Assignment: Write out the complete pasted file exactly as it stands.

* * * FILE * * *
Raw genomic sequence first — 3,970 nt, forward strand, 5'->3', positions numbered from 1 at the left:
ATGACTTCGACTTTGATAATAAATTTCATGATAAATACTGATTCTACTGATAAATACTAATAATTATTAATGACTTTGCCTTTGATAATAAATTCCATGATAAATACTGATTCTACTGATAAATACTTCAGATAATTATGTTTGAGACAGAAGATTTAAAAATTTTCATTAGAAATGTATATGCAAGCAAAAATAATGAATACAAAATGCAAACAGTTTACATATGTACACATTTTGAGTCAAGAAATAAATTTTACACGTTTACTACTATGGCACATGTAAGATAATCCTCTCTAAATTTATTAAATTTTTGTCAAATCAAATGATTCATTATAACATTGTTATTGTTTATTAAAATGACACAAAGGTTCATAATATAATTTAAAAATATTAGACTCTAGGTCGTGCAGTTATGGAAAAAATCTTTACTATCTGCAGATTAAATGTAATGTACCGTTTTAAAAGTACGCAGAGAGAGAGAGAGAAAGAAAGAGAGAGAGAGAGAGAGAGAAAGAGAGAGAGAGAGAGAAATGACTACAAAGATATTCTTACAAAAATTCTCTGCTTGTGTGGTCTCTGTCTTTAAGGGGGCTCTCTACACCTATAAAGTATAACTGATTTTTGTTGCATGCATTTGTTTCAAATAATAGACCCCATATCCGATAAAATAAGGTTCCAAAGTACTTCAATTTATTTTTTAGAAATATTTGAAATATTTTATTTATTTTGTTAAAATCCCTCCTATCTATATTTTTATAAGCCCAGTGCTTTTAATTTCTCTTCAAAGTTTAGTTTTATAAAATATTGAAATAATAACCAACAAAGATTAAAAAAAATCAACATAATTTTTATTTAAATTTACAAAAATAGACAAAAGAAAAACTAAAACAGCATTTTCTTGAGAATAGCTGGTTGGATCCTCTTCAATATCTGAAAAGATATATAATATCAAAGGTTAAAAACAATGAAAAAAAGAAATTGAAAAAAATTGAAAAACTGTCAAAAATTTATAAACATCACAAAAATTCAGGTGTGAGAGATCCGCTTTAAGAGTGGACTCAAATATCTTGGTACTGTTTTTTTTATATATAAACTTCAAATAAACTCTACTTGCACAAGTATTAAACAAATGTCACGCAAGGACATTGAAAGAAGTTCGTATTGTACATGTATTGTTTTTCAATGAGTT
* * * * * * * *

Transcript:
Raw genomic sequence first — 3,970 nt, forward strand, 5'->3', positions numbered from 1 at the left:
ATGACTTCGACTTTGATAATAAATTTCATGATAAATACTGATTCTACTGATAAATACTAATAATTATTAATGACTTTGCCTTTGATAATAAATTCCATGATAAATACTGATTCTACTGATAAATACTTCAGATAATTATGTTTGAGACAGAAGATTTAAAAATTTTCATTAGAAATGTATATGCAAGCAAAAATAATGAATACAAAATGCAAACAGTTTACATATGTACACATTTTGAGTCAAGAAATAAATTTTACACGTTTACTACTATGGCACATGTAAGATAATCCTCTCTAAATTTATTAAATTTTTGTCAAATCAAATGATTCATTATAACATTGTTATTGTTTATTAAAATGACACAAAGGTTCATAATATAATTTAAAAATATTAGACTCTAGGTCGTGCAGTTATGGAAAAAATCTTTACTATCTGCAGATTAAATGTAATGTACCGTTTTAAAAGTACGCAGAGAGAGAGAGAGAAAGAAAGAGAGAGAGAGAGAGAGAGAAAGAGAGAGAGAGAGAGAAATGACTACAAAGATATTCTTACAAAAATTCTCTGCTTGTGTGGTCTCTGTCTTTAAGGGGGCTCTCTACACCTATAAAGTATAACTGATTTTTGTTGCATGCATTTGTTTCAAATAATAGACCCCATATCCGATAAAATAAGGTTCCAAAGTACTTCAATTTATTTTTTAGAAATATTTGAAATATTTTATTTATTTTGTTAAAATCCCTCCTATCTATATTTTTATAAGCCCAGTGCTTTTAATTTCTCTTCAAAGTTTAGTTTTATAAAATATTGAAATAATAACCAACAAAGATTAAAAAAAATCAACATAATTTTTATTTAAATTTACAAAAATAGACAAAAGAAAAACTAAAACAGCATTTTCTTGAGAATAGCTGGTTGGATCCTCTTCAATATCTGAAAAGATATATAATATCAAAGGTTAAAAACAATGAAAAAAAGAAATTGAAAAAAATTGAAAAACTGTCAAAAATTTATAAACATCACAAAAATTCAGGTGTGAGAGATCCGCTTTAAGAGTGGACTCAAATATCTTGGTACTGTTTTTTTTATATATAAACTTCAAATAAACTCTACTTGCACAAGTATTAAACAAATGTCACGCAAGGACATTGAAAGAAGTTCGTATTGTACATGTATTGTTTTTCAATGAGTT